• Third, the degree of high stakes assessment in primary and secondary schools (of the sort pertaining) means insufficiently clear signals are being communicated as to what is working and what is not. On the surface, except for the occasional cold-water dousing of PISA results, and Listener articles detailing eye-watering NCEA Level 2 irregularities, all the curriculum and system changes made by the government and privatised services have been fabulous successes. But below the surface, that ‘success’, as this posting argues, has come from the setting up of high stakes situations (of the sort pertaining). This process is now at the heart of the government’s education policies. Without it, the present minister of education would be out on her neck, and we would be having a very different discussion.

There is tragedy and pity in all this: a tragedy in that a signal is not being communicated about the need for a system change of direction; and a pity in that it is obscuring the few genuine government contracted successes, for instance, the Biddulphs’ Reading Together programme, and the Hunters’ (mother and daughter) problem-solving maths for young Maori and Pasifika children. But then, what motivation is there for the government to improve teaching by improving it, when it can ‘improve’ it by organising for ‘success’ based on high stakes assessment, with absolutely no risk of failure, and saving itself the trouble and money in the process – as well, be spared the embarrassment, in instances like the Biddulphs and the Hunters – of having to acknowledge the success as coming from teachers? The government, it seems, has a pathological attitude to teacher-originated programmes: it really only likes programmes that are seen to emanate from its ideology. I suspect it is only a matter of time before the problem-solving in maths programme referred to above is replaced by a formalistic numbers one; and the Biddulph book-based one, by a phonics-heavy approach. In these circumstances, whether the change harms learning or not is of little consequence as it will all come out a ‘success’ in the national standards wash.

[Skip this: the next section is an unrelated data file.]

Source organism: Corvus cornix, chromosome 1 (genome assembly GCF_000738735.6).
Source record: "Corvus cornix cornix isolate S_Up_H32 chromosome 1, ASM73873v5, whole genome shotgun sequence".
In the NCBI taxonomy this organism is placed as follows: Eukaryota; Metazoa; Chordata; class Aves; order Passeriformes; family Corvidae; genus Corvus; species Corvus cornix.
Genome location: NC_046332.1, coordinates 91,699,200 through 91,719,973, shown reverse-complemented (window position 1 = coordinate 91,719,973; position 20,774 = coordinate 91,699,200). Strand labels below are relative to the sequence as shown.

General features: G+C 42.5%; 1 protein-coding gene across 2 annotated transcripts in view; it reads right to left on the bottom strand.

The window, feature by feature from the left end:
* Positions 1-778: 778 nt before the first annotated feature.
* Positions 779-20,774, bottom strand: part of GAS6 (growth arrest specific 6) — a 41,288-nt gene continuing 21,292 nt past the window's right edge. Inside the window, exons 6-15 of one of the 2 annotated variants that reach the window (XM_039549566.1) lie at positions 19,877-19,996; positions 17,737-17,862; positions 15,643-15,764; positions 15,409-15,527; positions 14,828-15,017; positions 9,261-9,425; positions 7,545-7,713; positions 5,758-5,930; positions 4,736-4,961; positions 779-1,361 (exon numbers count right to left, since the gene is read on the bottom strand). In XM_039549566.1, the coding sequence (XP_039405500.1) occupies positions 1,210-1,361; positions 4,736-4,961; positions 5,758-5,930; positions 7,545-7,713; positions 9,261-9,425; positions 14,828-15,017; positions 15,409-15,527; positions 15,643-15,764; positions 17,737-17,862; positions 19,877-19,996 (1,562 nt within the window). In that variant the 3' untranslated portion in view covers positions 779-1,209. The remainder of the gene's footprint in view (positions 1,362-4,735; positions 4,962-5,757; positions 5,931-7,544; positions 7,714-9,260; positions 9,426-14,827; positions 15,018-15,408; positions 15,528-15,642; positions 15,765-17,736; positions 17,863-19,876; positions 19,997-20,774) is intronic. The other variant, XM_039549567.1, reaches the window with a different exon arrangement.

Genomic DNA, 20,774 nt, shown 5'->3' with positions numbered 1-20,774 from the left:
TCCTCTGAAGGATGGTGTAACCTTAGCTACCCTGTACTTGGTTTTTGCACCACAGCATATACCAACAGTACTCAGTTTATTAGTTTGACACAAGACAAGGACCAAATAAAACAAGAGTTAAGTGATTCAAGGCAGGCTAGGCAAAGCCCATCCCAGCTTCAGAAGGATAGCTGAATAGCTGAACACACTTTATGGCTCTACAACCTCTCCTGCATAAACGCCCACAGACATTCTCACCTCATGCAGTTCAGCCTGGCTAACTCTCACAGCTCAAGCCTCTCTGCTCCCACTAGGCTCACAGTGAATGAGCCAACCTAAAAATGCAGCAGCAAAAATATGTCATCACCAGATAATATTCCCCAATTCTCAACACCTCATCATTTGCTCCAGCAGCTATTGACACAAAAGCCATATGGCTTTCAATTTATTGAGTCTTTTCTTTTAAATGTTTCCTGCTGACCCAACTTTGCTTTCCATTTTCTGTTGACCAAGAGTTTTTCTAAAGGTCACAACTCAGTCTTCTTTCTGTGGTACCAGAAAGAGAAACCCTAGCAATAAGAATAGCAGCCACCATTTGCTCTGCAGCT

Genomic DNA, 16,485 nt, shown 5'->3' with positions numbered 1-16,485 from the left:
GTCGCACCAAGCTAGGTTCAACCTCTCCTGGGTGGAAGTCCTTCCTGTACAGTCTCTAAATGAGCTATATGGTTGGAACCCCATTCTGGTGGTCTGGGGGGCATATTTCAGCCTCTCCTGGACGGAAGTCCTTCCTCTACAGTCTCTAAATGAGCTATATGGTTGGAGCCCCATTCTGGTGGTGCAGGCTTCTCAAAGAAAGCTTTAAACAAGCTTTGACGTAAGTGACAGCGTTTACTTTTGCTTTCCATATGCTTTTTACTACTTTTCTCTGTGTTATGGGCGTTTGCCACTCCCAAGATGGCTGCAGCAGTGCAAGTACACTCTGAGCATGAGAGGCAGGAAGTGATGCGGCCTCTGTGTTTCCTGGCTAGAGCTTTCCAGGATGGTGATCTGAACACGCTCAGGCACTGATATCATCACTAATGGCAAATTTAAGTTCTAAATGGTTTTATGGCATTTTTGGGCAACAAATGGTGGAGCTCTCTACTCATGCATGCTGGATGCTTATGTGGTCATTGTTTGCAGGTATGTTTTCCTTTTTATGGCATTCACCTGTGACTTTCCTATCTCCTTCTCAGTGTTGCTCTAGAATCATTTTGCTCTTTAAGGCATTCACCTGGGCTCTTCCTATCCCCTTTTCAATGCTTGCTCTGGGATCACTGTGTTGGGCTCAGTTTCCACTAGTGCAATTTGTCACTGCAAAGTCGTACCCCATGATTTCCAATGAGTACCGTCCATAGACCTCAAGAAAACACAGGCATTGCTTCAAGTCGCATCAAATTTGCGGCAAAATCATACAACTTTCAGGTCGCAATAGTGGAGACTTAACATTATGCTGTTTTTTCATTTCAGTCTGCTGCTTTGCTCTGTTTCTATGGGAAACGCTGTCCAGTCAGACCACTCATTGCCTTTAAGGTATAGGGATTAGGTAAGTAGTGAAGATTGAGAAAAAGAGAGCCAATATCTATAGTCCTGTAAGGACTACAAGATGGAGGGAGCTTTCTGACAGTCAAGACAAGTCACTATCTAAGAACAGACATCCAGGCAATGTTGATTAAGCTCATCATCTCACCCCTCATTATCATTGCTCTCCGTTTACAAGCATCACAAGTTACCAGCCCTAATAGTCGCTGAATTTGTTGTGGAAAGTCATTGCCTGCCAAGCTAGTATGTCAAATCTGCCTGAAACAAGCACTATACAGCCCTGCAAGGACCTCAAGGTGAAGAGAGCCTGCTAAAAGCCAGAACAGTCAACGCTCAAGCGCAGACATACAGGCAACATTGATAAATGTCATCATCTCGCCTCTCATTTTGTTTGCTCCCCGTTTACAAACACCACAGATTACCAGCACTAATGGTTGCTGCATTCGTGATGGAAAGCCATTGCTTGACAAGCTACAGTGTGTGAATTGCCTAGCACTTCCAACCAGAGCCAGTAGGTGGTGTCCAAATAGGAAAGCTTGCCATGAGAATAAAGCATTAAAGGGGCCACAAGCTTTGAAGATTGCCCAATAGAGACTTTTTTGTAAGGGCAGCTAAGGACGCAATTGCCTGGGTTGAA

I acknowledge that one of the main reasons secondary teachers don’t want to change the NCEA Level 2 situation is their understandable feeling for social justice – wanting a broad range of children to leave secondary with accreditation. They point to how much it means to some children and how substantial failure for a large number of children would be a return to the old exam days which made school certificate such a harsh exercise in social and vocational sorting. The idealism is admirable but misplaced. One of the functions of schools, whether schools like it or not, whether idealists like me like it or not, is social and vocational sorting. However, the whole system should be geared, right from primary, to give all children a better chance and a wider variety of choice when that sorting occurs. As well, the basis for the sorting must be fair, transparent, authentic, and inclusive. And as part of that, there being some kind of official accreditation for every child who demonstrates a satisfactory range of qualities.

More on this in the final posting.

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2 Responses to I’ve had enough: the truth about high stakes assessment and inflation Part 2

  1. Kelly-Ned says:

    Thanks Kelvin. I had never thought of the standardised assessment/high stakes masking real learning needs. In amongst that is a powerful force which dictates that we need to be seen to be making progress – lest we suffer the intense focus of very unpleasant interventions.
    Of course we can maintain this for a while but eventually (soon) we will have squeezed everything out of the ‘improvement’ (both fake and real) that we can and then where will we be?
    Working with both primary and secondary students I see huge shifts in emphasis. Another factor in here is that as our teacher work force has got younger – the knowledge and experience of ‘real teaching’ is being lost. We have now reached a generation of younger teachers who know nothing else.

  2. Kelvin says:

    Kelly-Ned: for my book, one of the best Comments ever provided. Thank-you.